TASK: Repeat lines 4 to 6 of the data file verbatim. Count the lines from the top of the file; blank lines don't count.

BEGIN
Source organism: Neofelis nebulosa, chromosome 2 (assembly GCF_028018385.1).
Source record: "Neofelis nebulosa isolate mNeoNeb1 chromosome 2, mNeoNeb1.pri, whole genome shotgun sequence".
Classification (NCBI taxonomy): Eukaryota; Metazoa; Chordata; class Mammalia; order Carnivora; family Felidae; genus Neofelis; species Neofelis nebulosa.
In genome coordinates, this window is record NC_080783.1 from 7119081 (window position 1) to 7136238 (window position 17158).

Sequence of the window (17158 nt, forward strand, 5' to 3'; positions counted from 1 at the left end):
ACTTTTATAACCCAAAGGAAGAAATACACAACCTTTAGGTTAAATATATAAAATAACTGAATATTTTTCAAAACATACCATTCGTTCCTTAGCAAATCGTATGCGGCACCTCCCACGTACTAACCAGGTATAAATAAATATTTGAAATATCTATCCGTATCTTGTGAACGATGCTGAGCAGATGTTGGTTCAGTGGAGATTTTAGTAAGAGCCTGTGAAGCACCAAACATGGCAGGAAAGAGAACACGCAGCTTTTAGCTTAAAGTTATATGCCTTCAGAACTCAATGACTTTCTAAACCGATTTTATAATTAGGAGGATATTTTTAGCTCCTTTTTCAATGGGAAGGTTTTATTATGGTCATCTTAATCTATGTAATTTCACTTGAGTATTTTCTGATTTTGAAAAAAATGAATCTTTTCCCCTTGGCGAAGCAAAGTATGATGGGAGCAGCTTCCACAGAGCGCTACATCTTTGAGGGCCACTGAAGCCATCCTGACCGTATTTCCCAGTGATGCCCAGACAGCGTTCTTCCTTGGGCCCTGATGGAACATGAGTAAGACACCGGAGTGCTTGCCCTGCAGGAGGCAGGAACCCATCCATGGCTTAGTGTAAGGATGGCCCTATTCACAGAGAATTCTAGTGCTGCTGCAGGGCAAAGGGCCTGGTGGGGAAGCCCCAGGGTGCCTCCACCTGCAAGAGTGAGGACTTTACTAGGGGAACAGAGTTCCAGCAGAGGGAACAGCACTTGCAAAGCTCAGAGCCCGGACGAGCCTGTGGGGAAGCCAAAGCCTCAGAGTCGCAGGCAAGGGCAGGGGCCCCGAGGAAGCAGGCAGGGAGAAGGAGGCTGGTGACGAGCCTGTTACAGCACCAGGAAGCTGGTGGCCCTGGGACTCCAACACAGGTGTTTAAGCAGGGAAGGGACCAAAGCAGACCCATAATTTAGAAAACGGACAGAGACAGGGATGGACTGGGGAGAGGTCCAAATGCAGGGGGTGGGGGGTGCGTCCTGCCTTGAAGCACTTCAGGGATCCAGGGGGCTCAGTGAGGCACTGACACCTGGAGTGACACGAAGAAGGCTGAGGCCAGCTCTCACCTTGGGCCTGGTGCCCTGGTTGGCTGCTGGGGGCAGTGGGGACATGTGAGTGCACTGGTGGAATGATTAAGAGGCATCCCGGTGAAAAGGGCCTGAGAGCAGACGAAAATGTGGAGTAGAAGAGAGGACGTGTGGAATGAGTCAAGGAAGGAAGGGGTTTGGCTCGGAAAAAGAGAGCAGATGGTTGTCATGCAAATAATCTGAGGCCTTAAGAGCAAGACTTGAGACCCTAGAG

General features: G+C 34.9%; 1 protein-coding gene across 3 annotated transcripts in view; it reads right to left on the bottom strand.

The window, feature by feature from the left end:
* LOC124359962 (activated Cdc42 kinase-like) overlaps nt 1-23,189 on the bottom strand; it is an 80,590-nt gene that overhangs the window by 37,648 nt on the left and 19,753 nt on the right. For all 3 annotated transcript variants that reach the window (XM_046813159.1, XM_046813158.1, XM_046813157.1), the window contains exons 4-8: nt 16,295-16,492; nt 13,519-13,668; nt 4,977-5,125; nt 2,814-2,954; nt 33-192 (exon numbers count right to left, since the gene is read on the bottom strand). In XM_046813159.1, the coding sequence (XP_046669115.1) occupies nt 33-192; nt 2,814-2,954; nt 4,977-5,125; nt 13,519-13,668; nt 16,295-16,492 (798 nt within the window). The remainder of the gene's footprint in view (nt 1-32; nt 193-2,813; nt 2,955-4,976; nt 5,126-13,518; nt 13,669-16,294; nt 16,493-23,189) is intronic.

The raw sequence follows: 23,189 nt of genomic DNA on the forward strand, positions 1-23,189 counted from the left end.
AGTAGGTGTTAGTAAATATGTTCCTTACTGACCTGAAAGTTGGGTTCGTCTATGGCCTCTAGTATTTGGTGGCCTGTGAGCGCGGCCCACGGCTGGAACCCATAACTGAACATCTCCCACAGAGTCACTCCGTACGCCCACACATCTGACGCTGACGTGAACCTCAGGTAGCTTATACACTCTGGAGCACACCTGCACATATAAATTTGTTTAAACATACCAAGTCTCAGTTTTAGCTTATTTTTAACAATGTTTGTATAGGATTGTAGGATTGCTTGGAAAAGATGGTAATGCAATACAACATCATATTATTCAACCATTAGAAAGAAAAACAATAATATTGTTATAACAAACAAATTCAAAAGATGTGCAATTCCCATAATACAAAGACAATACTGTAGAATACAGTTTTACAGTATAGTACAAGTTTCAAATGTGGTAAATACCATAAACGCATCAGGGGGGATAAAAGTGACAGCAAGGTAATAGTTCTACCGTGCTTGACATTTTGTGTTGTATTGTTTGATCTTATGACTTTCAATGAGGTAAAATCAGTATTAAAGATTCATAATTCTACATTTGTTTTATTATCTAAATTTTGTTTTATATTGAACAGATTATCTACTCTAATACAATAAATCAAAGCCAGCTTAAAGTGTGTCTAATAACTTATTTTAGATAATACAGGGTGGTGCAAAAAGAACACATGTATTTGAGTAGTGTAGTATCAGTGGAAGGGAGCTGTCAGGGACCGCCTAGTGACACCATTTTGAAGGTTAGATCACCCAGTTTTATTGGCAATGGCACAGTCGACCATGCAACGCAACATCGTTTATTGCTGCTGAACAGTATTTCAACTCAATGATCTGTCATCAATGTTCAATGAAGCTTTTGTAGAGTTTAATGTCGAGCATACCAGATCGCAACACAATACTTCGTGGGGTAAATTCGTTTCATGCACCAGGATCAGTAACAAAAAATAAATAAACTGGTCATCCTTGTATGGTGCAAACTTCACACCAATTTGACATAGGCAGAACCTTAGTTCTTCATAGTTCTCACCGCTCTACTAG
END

In genome coordinates, this window is record NC_080783.1 from 7119081 (window position 1) to 7136238 (window position 17158).

Sequence of the window (17158 nt, forward strand, 5' to 3'; positions counted from 1 at the left end):
ACTTTTATAACCCAAAGGAAGAAATACACAACCTTTAGGTTAAATATATAAAATAACTGAATATTTTTCAAAACATACCATTCGTTCCTTAGCAAATCGTATGCGGCACCTCCCACGTACTAACCAGGTATAAATAAATATTTGAAATATCTATCCGTATCTTGTGAACGATGCTGAGCAGATGTTGGTTCAGTGGAGATTTTAGTAAGAGCCTGTGAAGCACCAAACATGGCAGGAAAGAGAACACGCAGCTTTTAGCTTAAAGTTATATGCCTTCAGAACTCAATGACTTTCTAAACCGATTTTATAATTAGGAGGATATTTTTAGCTCCTTTTTCAATGGGAAGGTTTTATTATGGTCATCTTAATCTATGTAATTTCACTTGAGTATTTTCTGATTTTGAAAAAAATGAATCTTTTCCCCTTGGCGAAGCAAAGTATGATGGGAGCAGCTTCCACAGAGCGCTACATCTTTGAGGGCCACTGAAGCCATCCTGACCGTATTTCCCAGTGATGCCCAGACAGCGTTCTTCCTTGGGCCCTGATGGAACATGAGTAAGACACCGGAGTGCTTGCCCTGCAGGAGGCAGGAACCCATCCATGGCTTAGTGTAAGGATGGCCCTATTCACAGAGAATTCTAGTGCTGCTGCAGGGCAAAGGGCCTGGTGGGGAAGCCCCAGGGTGCCTCCACCTGCAAGAGTGAGGACTTTACTAGGGGAACAGAGTTCCAGCAGAGGGAACAGCACTTGCAAAGCTCAGAGCCCGGACGAGCCTGTGGGGAAGCCAAAGCCTCAGAGTCGCAGGCAAGGGCAGGGGCCCCGAGGAAGCAGGCAGGGAGAAGGAGGCTGGTGACGAGCCTGTTACAGCACCAGGAAGCTGGTGGCCCTGGGACTCCAACACAGGTGTTTAAGCAGGGAAGGGACCAAAGCAGACCCATAATTTAGAAAACGGACAGAGACAGGGATGGACTGGGGAGAGGTCCAAATGCAGGGGGTGGGGGGTGCGTCCTGCCTTGAAGCACTTCAGGGATCCAGGGGGCTCAGTGAGGCACTGACACCTGGAGTGACACGAAGAAGGCTGAGGCCAGCTCTCACCTTGGGCCTGGTGCCCTGGTTGGCTGCTGGGGGCAGTGGGGACATGTGAGTGCACTGGTGGAATGATTAAGAGGCATCCCGGTGAAAAGGGCCTGAGAGCAGACGAAAATGTGGAGTAGAAGAGAGGACGTGTGGAATGAGTCAAGGAAGGAAGGGGTTTGGCTCGGAAAAAGAGAGCAGATGGTTGTCATGCAAATAATCTGAGGCCTTAAGAGCAAGACTTGAGACCCTAGAG